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Next Step : The New Cash Diplomacy : The next President's foreign policy will be based on economics, not ideology.


WASHINGTON — The election campaign that ends today may be remembered as a time when the Cold Economy replaced the Cold War as the global issue closest to voters' fears and hopes. For the next President and his lieutenants in the State Department, the significance will be profound.

More than at any time since World War II, economic concerns are likely to compete with military ones as the new Administration conducts its foreign policy, analysts say. The state of the global economy, high-stakes trade negotiations and the pressing needs of Eastern Europe all are key items on the next Administration's agenda--whoever wins the election.

"The new secretary of state's first trip isn't going to be to Jerusalem or Damascus," said Steven L. Spiegel, a professor of political science at UCLA. "It's going to be to Tokyo or Europe, and it will be about economic matters."

The growing linkage between foreign policy and economic reality can be traced to pressures at home and overseas. Prolonged U.S. economic sluggishness has sent shivers through the labor force and electorate, prompting one of the most inward-looking presidential campaigns in recent history and unleashing new fears about the impact of the global economy on U.S. jobs.

Moreover, the huge federal budget deficit threatens the nation's ability to conduct an expensive foreign policy, to play a leading role in helping the Third World and to guide the former Soviet Union and Eastern Europe into Western economic systems. America's ability to negotiate treaties from a position of strength relies in large measure on its continued wealth and vibrant markets.

Already "the United States is perilously close to being unable to play a serious role--let alone a leading one--in a growing number of global issues," argued C. Fred Bergsten, director of Washington's Institute for International Economics, in Foreign Policy magazine earlier this year. He cited support for economic reform and democracy in Eastern Europe and the former Soviet Union as an example. "Further erosion of America's economic position will invite increasing exasperation and even disdain from other major countries," Bergsten wrote.

Unlike his predecessors, the next President will face no single, clear-cut enemy, such as the Soviet "evil empire," a threat easily grasped by the American public. Such fears created widespread support for a strategy of containing Soviet influence, an overriding U.S. priority for decades. The next Administration, however, will face an era of economic conflict for which there is no single, agreed-upon strategy.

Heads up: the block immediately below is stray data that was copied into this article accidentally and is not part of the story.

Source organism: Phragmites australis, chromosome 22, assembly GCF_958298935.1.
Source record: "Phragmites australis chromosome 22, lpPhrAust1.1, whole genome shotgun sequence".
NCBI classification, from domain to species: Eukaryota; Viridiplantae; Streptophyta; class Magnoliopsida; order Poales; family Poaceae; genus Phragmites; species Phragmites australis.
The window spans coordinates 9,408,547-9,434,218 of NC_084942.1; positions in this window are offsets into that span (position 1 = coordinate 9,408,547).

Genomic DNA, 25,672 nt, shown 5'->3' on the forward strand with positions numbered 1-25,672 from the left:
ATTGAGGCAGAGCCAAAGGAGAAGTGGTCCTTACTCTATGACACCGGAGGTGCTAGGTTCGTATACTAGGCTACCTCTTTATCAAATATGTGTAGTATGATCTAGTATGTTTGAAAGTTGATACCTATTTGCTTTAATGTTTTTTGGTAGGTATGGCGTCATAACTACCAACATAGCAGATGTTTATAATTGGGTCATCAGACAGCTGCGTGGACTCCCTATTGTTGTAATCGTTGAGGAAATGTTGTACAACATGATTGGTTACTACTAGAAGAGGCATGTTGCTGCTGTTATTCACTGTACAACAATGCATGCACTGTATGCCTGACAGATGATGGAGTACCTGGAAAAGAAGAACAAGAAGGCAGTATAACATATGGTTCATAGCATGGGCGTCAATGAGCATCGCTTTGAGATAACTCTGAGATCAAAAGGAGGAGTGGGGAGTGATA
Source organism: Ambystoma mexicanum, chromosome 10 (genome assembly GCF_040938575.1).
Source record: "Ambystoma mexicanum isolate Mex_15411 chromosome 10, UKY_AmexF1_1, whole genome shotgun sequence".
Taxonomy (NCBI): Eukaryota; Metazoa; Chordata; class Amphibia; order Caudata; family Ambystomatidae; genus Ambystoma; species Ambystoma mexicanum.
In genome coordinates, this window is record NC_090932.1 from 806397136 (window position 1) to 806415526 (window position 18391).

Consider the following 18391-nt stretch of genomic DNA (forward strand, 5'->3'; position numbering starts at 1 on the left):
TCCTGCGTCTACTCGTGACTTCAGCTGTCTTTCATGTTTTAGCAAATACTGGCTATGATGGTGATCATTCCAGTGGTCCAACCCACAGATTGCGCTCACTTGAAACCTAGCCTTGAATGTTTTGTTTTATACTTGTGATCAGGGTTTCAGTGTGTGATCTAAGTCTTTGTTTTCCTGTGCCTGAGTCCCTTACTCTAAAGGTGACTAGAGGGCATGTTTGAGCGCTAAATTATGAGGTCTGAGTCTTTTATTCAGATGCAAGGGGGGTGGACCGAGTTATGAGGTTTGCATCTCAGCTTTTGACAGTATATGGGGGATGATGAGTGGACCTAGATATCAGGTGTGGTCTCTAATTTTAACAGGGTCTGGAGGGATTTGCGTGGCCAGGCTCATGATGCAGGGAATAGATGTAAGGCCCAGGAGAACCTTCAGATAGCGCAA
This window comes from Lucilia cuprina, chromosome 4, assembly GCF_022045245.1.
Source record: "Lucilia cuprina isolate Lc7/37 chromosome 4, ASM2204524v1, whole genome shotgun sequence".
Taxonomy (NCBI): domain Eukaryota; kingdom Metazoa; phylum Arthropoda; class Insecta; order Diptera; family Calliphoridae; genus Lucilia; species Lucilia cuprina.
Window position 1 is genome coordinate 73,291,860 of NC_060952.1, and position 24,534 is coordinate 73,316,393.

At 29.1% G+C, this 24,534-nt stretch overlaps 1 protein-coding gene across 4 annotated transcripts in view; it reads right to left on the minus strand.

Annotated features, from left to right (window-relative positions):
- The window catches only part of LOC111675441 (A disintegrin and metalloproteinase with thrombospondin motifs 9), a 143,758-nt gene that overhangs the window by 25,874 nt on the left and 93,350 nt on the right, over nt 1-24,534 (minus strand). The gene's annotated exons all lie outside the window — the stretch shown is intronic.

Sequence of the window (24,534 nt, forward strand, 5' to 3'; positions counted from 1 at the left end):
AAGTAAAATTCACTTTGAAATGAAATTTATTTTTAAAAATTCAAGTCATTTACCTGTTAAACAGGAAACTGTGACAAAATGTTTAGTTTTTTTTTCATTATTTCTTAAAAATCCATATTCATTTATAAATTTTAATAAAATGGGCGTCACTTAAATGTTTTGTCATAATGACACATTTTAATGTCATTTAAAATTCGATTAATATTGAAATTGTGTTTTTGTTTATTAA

"I think containment has been replaced by competitiveness," Spiegel said. "If there's an overarching theme of foreign policy emerging for the next Administration, that's it."

Nobody is suggesting that U.S. military concerns have vanished. Proliferation of nuclear weapons, emerging nationalism and incendiary conflicts in the Balkans and former Soviet Union are just a few of the ongoing perils. Moreover, the importance of economic power is not a new discovery; America's superpower status always depended on it.

Still, economic and foreign affairs seem to be fusing in a way that will affect a range of policy decisions in the next Administration, analysts maintain.

The presidential campaign offered some hint of the changing situation, particularly the public's growing expectation that foreign affairs offer a domestic payoff. George Bush, who had been citing the need for America to be an "economic superpower," announced a North American Free Trade Agreement and promoted it as a new source of job growth. That prompted visions from rival Ross Perot of "a giant sucking sound" as older U.S. manufacturing jobs are pulled south of the border.

Bill Clinton, meanwhile, repeated the theme that the United States needs to get its domestic house in order. "We're living in a new world after the Cold War," the Democratic candidate declared during a presidential debate--a world that demands "a commitment to invest in American jobs and American education, controlling American health care costs and bringing the American people together."

Although Bush and Clinton have both rejected isolationism, some analysts have expressed fears that the nation may head back toward its older, inward-looking ways.

Indeed, strains of isolationism have never vanished entirely from the United States--a nation where the song "I Didn't Raise My Boy to Be a Soldier" was a big hit before World War I.

Today, a long catalogue of factors make a return to isolationism unlikely. But some of these same factors suggest a foreign policy that is nevertheless more concerned with the U.S. economy than it used to be.

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